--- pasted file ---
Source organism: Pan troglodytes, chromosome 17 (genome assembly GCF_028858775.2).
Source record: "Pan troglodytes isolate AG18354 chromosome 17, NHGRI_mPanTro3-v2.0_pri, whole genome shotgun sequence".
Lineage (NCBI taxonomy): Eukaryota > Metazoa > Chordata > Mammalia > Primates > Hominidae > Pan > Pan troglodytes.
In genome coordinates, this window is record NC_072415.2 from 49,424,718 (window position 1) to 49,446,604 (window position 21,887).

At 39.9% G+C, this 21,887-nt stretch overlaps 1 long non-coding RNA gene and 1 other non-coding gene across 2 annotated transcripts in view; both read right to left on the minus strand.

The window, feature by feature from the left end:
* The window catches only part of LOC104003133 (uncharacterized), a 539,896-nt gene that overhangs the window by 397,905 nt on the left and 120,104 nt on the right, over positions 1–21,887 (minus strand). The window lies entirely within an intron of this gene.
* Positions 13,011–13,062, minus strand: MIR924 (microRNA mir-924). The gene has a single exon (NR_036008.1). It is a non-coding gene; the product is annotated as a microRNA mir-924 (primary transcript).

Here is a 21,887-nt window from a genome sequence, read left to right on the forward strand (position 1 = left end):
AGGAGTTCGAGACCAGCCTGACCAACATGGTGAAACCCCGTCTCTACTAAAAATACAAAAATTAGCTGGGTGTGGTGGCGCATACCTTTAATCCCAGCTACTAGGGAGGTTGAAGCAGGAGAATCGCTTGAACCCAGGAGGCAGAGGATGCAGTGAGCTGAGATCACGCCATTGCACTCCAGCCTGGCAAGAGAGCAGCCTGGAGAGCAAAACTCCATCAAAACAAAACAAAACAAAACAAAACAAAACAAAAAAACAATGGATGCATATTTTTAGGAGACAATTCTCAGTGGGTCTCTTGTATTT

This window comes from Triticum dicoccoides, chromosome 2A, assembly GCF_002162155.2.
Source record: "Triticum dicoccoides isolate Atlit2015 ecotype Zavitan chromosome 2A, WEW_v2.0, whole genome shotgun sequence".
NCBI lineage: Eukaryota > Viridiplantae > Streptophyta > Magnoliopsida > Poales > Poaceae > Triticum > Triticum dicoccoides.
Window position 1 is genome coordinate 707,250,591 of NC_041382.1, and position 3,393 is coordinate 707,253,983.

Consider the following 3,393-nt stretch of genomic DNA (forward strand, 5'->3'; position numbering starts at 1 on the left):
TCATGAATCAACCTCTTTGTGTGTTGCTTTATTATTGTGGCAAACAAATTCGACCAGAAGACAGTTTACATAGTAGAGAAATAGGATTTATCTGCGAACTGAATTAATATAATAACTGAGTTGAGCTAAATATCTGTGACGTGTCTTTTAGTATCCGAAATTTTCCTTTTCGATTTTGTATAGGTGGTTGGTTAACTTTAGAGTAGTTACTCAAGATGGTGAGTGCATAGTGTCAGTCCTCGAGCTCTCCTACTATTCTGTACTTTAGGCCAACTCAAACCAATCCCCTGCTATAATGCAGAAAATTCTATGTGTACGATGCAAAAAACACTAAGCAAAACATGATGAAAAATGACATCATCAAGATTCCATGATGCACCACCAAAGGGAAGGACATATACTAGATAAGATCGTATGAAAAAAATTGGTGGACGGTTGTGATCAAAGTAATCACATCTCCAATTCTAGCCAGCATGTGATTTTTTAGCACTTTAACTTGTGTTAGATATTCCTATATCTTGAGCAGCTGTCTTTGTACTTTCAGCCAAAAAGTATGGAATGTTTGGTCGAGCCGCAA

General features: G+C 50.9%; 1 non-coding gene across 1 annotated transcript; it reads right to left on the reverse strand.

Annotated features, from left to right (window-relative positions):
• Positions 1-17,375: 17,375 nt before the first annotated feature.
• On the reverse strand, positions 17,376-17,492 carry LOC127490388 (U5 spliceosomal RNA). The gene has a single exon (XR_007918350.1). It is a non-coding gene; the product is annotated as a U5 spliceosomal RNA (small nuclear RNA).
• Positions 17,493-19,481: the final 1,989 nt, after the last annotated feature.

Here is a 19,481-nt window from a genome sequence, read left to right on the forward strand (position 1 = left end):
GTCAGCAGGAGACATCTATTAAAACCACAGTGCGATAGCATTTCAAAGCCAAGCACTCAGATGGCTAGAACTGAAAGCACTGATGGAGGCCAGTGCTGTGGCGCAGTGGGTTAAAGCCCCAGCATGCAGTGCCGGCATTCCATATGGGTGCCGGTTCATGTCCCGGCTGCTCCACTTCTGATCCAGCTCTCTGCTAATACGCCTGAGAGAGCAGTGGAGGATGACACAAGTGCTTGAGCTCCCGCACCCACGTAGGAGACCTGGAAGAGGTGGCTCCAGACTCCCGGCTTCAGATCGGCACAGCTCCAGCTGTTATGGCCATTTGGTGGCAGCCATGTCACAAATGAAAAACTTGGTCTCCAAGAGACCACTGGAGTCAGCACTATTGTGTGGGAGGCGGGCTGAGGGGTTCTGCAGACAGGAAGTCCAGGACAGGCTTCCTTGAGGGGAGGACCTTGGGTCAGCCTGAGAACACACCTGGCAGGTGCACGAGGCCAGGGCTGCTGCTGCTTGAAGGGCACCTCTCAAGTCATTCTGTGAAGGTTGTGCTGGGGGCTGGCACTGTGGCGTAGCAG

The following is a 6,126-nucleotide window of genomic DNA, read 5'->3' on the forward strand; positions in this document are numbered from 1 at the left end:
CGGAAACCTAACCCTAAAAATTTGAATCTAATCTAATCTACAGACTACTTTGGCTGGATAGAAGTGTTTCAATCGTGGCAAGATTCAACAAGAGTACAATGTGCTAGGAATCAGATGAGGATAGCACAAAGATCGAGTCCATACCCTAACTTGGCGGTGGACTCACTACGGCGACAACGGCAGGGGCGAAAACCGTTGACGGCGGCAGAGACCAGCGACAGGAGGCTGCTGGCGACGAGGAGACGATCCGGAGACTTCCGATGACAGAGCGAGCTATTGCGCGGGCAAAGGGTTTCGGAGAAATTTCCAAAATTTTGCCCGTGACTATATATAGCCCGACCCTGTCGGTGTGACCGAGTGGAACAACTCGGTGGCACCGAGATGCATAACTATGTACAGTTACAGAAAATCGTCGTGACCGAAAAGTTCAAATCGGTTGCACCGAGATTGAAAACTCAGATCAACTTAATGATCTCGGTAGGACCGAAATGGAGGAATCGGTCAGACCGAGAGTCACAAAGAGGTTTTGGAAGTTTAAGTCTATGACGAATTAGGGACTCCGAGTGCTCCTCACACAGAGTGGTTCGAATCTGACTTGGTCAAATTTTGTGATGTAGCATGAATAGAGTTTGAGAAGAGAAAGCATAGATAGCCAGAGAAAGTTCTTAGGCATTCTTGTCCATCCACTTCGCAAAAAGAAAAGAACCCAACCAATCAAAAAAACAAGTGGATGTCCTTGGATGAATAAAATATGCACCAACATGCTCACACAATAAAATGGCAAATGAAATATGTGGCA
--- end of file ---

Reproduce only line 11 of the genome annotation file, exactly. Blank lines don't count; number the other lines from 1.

This window comes from Triticum dicoccoides, chromosome 2A, assembly GCF_002162155.2.